Multilayer thin film circuits have been proposed in an effort to further advance chip-in-chip technology. A conduction thin film with a width of no more than 3 μm and a thickness of no more than 0.1 μm is formed, and three-dimensional wiring is achieved by through-holes in the insulating films between layers. Aluminum films are used for these conduction thin films, and copper films are increasingly being employed in CPU applications.

Metals and alloys are used for conductive wires, such as the wiring of semiconductor devices or various: types-of electronic-and electrical devices, and in addition to their use as multilayer thin film circuits, these materials. have also been used as sheets, strips, and wires so as to allow connection to a mounting substrate or semiconductor chip, but this has been an impediment to increasing fineness and density and obtaining a smaller and lighter product.

The inventors came to the conclusion that if the required conductivity could be ensured without using conductive wires or the like on the chip, as is the case with an ordinary silicon substrate or other such semiconductor device substrate then devices could be made thinner and smaller, a reduction in the number of parts could be achieved, and various devices could be packaged more compactly on a single substrate.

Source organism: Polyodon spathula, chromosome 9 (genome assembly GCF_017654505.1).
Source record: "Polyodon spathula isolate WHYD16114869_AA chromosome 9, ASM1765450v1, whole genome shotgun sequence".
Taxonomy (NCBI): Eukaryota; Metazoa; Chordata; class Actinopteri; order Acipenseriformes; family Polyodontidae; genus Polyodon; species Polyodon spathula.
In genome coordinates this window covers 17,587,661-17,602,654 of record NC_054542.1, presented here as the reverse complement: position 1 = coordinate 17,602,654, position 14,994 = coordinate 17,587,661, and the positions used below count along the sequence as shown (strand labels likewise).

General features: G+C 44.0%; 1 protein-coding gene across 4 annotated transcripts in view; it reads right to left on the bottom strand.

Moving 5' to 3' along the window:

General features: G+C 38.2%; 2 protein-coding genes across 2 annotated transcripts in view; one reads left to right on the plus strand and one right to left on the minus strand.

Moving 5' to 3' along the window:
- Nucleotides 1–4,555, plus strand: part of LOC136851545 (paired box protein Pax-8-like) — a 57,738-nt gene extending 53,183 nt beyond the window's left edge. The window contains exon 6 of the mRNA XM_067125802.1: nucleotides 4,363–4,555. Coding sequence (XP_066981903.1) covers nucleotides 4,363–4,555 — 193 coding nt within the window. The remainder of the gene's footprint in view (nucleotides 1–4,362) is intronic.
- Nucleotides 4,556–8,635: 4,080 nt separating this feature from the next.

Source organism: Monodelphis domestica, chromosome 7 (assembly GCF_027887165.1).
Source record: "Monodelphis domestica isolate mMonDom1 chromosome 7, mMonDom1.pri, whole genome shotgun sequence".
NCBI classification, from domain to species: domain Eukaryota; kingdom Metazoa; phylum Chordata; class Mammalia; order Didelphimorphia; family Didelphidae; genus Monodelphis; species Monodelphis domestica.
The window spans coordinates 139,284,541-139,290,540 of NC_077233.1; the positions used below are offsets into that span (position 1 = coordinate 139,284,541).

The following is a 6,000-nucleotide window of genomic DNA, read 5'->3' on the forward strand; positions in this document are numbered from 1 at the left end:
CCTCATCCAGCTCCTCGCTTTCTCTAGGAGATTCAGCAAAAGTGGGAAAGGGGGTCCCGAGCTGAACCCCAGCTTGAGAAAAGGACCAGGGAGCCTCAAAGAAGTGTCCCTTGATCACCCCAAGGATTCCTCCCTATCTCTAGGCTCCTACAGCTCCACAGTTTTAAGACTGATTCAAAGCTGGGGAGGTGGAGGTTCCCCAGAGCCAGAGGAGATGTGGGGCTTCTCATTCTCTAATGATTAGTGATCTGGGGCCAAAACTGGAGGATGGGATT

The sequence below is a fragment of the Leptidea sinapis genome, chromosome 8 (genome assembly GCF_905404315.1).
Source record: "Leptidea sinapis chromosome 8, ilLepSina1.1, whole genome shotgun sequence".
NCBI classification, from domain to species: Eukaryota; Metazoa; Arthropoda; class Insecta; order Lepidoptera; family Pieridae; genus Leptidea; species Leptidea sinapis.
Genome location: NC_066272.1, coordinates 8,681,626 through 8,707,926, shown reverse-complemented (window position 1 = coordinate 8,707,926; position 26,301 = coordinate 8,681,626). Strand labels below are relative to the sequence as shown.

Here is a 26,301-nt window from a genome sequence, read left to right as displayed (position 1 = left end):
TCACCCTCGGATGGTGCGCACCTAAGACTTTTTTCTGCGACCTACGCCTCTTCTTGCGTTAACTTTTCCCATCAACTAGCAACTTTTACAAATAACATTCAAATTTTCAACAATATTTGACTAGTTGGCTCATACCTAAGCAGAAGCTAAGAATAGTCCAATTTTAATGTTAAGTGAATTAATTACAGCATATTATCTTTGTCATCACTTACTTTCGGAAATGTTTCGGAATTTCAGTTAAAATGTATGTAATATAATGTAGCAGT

The electrical resistivity p of a semiconductor is generally held to be 10−2 to 109 (Ω·m). Silicon is a semiconductor with a diamond structure, and its electrical resistivity p is 2.3×105 (Ω·m), but it can be made into a p- or n-type semiconductor by adding boron or phosphorus as impurities. Silicon can also be used over a wide range of temperatures, and as a semiconductor it allows current to be controlled, and is therefore widely used in devices today. This pn control is achieved by doping the silicon with only a tiny amount of impurities (about {fraction (1/10,000)}th), and it is known that pn control is impossible with doping in larger quantities.

Meanwhile, it is known that silicon is metallized when a large quantity of impurities is introduced. An article titled “Low-Temperature Magnetoresistance of a Disordered Metal” by T. F. Rosembaum and R. F. Milligan (Physical Review Letters, pp. 1758-1761, dated Dec. 14, 1981) reports on the magnetoresistance of metallic Si-P at 100 mK. It is reported that the critical density at a temperature of 3 mK is nc=3.74×1018 cm−3, and the electrical resistivity p is 2×10−2 (Ω·m).

Also, salicide technology, in which a silicide layer is formed on the gate electrodes and diffusion layer surfaces of the source and drain, has been developed in an effort to lower resistance within an element in the manufacture of a MOSFET, and materials that have been studied include TiSi2, NiSi, and CoSi2.

None of the above-mentioned silicon semiconductors, metallic Si-P, or suicides had an electrical resistivity p that was any better than that of semiconductors (10−2 (Ω·m)), and could not be used as conductors for “carrying current.”